Myths, Mistakes, and Making It in Voiceover

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It's true every facet of the entertainment business has its share of myths-from Lana Turner's discovery at Schwab's Drugstore to recent sightings of Elvis. And the voiceover industry is no different. Here are a few:

1. Four or five actors do all the VO gigs. Not quite. There is greater variety than ever. With a renewed interest in real voices, more and more actors are getting a shot.

2. I don't live in a major market, so I have no chance in VO. Actually, chances have never been better. With advanced technology on everyone's desktop, it's easy to get auditions back and forth. And talent agencies are now comfortable with their talent sending it in.

3. Talent agencies aren't looking for new talent, so it's impossible to get representation. Not true. Talent agencies are looking for talent, they just want to find it on their own terms when they need it.

Of course the "myth list" goes on and on. So does the list of mistakes VO artists often make, such as:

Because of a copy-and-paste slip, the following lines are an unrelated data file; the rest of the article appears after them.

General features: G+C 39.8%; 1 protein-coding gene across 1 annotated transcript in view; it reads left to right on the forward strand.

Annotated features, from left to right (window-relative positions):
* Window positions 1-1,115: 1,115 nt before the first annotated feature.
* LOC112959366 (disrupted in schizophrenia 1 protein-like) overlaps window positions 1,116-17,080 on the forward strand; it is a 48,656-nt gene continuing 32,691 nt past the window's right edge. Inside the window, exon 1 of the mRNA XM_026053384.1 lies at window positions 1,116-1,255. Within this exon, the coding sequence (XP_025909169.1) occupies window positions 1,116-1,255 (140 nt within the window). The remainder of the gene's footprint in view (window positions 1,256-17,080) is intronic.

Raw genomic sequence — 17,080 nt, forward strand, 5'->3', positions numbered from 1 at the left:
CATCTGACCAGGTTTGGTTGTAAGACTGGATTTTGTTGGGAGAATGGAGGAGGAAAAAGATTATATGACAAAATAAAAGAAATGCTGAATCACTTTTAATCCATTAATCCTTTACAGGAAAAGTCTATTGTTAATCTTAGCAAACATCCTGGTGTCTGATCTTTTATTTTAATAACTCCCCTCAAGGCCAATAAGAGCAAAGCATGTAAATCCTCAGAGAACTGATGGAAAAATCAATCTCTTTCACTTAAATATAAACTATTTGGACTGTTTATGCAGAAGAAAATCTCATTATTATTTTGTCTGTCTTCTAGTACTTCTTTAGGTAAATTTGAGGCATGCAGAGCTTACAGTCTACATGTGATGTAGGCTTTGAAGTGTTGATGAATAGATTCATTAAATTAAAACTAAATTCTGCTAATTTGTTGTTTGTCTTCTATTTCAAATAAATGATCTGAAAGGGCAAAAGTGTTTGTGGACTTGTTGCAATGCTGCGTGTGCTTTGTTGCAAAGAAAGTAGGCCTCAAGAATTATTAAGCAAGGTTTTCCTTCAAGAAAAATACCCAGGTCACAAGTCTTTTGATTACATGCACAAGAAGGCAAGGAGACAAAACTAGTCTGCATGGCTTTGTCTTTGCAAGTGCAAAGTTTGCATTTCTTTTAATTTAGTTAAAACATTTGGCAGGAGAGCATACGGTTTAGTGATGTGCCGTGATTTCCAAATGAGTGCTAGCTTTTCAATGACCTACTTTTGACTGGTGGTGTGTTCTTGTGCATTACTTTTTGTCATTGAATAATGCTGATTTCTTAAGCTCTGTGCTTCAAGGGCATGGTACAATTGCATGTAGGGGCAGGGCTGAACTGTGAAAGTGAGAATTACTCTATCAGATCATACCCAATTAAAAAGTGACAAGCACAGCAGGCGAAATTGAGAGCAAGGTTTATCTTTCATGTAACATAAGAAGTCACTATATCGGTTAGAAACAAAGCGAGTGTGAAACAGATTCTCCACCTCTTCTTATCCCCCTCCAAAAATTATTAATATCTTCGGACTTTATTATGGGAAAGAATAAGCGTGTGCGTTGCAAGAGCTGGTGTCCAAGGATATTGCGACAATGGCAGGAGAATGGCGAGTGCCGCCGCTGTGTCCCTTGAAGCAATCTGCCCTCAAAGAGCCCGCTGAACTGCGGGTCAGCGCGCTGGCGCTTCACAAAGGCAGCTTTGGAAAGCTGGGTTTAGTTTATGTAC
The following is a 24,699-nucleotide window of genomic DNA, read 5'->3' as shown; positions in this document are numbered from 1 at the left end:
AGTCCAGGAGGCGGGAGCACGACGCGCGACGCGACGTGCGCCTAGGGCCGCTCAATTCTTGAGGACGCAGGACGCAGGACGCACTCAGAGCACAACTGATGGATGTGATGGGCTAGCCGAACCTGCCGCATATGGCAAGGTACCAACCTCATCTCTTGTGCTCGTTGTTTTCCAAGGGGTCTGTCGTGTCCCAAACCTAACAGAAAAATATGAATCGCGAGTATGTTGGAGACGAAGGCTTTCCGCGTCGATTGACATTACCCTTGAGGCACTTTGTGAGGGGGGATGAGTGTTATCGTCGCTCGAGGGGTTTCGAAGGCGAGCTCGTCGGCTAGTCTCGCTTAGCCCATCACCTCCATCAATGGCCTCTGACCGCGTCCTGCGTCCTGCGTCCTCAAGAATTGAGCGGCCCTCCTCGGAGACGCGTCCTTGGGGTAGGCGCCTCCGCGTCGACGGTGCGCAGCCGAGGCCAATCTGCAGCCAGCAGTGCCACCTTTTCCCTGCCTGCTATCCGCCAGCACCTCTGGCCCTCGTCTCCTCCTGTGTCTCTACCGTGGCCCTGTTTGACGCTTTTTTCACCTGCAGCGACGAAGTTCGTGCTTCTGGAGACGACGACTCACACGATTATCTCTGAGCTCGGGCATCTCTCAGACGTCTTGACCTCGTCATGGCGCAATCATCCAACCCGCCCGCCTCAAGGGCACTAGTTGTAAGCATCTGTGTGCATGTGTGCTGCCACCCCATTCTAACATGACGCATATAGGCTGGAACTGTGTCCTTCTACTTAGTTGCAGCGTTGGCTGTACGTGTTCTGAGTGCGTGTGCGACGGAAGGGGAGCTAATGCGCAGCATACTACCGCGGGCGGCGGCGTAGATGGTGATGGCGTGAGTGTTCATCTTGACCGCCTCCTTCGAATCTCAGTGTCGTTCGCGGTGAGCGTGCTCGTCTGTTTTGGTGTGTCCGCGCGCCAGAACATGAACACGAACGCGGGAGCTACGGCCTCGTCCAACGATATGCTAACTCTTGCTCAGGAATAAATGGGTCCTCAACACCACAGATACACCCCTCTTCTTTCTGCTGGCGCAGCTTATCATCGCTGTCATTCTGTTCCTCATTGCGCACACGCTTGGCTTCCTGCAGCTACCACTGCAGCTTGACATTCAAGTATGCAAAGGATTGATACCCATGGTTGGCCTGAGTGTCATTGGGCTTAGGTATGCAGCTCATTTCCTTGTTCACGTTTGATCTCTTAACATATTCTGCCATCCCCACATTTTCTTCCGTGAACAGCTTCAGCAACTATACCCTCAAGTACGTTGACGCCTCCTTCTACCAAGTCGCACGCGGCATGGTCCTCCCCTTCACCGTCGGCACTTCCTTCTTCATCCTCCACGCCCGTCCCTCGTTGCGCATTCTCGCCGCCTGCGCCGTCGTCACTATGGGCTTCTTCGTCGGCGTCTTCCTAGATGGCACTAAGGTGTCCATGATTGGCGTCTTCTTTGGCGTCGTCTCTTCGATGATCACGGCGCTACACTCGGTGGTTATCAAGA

1. VO is easy; anyone can do it. No, it isn't. I don't want to start a myth, but it is actually just as difficult and demanding as any endeavor one might pursue.

2. I am a natural. Everyone says so. Oops. Don't believe your own hype. You had best get training and practice, practice, practice.

3. I don't need to be a good actor to be good at voiceover. Au contraire. Voiceover is acting, and the same commitment is required.

4. I don't need to know much about mics and recording. It's just an audition. Improper mic technique and poor recording sound unprofessional and are usually rejected.

So how does one go about making it in the VO biz? There are no guarantees, but there are plenty of success stories. Here are the top tips:

1. Take VO seriously.

2. Listen to lots of VO demos.

3. Take a VO class.

4. Take an acting class.

5. Don't get discouraged after the classes.

6. Get objective criticism from a variety of sources.

7. Put a demo together.

8. Get objective criticism of the demo.

9. Don't get discouraged after making your demo.

10. Learn how to record yourself.

11. Practice.

12. Practice some more.

Good luck.

Jeff Hixon is CEO of